According to the mayor, in the city of Cornflower, 37 kilometers (23 miles) south of Kiev, where there are intense fighting, the flames broke out of the oil depot near the air base. Russian forces blew up a gas pipeline in Kharkiv, forcing the government to warn people to cover windows with damp cloth or gauze to protect against smoke, the president’s office said.
Deputy Military Commander of Ukraine Lieutenant General. Yauhen Maisyuk was challenged in a message to the Russian troops.
“Unload your weapons, raise your hands so that our military and civilians understand that you heard us. This is your ticket home,” Maisyuk said in a Facebook video.
The death toll from Europe’s largest land conflict since World War II remains unclear amid the fog of hostilities.
Ukraine’s health minister said on Saturday that 198 people, including three children, had been killed and more than 1,000 injured. It was unclear whether these figures included both military and civilian casualties. Russia has not released any reports of casualties.
Ukraine’s ambassador to the UN, Sergei Kislitsa, wrote on Twitter on Saturday that Ukraine had appealed to the International Committee of the Red Cross to “facilitate the repatriation of thousands of bodies of Russian soldiers.” The accompanying chart claimed that 3,500 Russian servicemen had been killed.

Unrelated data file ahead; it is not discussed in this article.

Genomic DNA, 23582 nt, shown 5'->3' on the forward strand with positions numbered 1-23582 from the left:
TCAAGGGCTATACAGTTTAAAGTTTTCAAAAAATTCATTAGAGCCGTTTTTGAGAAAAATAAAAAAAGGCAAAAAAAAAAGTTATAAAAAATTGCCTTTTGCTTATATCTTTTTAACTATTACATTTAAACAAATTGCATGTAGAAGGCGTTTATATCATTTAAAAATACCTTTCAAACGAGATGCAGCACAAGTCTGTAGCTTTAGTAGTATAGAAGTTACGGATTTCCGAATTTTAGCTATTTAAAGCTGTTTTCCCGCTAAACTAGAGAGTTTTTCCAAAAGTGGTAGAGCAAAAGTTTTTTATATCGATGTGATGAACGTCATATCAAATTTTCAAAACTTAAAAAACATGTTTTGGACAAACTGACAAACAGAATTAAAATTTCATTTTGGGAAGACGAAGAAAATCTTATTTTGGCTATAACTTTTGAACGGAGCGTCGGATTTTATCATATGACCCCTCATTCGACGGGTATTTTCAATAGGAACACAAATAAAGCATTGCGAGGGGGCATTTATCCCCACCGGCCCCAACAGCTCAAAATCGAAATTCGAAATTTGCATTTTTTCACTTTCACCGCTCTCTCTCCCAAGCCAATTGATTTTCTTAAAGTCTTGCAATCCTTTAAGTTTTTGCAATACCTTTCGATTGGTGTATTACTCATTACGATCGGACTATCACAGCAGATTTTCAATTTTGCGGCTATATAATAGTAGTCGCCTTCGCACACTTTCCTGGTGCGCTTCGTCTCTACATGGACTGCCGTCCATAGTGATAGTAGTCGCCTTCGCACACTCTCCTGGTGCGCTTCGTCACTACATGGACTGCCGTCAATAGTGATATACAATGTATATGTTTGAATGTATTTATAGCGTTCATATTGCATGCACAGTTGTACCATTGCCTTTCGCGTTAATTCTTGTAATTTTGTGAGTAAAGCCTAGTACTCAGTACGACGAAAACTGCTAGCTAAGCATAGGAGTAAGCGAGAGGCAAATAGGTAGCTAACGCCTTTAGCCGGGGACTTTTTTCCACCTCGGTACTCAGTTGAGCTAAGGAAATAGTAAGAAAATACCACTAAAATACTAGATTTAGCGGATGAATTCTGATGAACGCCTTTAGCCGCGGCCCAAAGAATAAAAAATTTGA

Leticia Courtois, the ICRC’s permanent observer at the UN, told the Associated Press that the situation in Ukraine was “a limitation for our teams on the ground” and “so we cannot confirm the figures or other details.”
The United Nations High Commissioner for Refugees (Refugees) said on Sunday that about 368,000 Ukrainians had arrived in neighboring countries since the invasion began on Thursday. The UN estimates the conflict could lead to 4 million refugees, depending on how long it lasts.
Zelensky condemned Russia’s offensive as “state terrorism.” He said attacks on Ukrainian cities should be investigated by an international war crimes tribunal and cost Russia a seat as one of the five permanent members of the UN Security Council.
“Russia is on the path to evil, and the world must come to deprive it of its seat on the UN Security Council,” he said.